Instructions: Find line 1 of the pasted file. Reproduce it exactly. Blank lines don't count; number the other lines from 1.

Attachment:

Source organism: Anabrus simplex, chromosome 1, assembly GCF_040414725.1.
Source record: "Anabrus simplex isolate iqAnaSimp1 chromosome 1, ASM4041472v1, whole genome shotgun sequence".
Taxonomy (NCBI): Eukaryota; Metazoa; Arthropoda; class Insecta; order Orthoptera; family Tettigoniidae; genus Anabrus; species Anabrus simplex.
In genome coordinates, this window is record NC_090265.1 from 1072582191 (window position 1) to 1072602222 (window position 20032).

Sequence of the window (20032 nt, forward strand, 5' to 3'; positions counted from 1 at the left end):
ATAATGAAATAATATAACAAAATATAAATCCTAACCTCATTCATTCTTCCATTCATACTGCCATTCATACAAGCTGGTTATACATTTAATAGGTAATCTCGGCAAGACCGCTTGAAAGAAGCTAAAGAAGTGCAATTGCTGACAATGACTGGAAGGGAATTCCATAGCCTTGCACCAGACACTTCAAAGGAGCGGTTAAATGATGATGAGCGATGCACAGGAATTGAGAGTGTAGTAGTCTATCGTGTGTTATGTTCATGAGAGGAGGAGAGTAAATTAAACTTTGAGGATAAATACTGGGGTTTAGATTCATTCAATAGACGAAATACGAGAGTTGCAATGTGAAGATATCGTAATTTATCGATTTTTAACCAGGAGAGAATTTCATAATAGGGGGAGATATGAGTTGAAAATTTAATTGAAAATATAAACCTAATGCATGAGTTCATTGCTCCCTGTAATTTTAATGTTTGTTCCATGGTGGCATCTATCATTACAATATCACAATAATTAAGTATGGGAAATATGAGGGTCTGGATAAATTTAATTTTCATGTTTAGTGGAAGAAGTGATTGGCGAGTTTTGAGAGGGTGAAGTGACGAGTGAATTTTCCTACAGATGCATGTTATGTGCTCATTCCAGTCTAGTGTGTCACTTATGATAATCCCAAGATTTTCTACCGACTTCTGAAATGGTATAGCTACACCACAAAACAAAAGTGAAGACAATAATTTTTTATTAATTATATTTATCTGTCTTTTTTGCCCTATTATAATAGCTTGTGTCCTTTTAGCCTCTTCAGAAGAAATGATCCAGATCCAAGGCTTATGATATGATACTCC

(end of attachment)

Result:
Source organism: Anabrus simplex, chromosome 1, assembly GCF_040414725.1.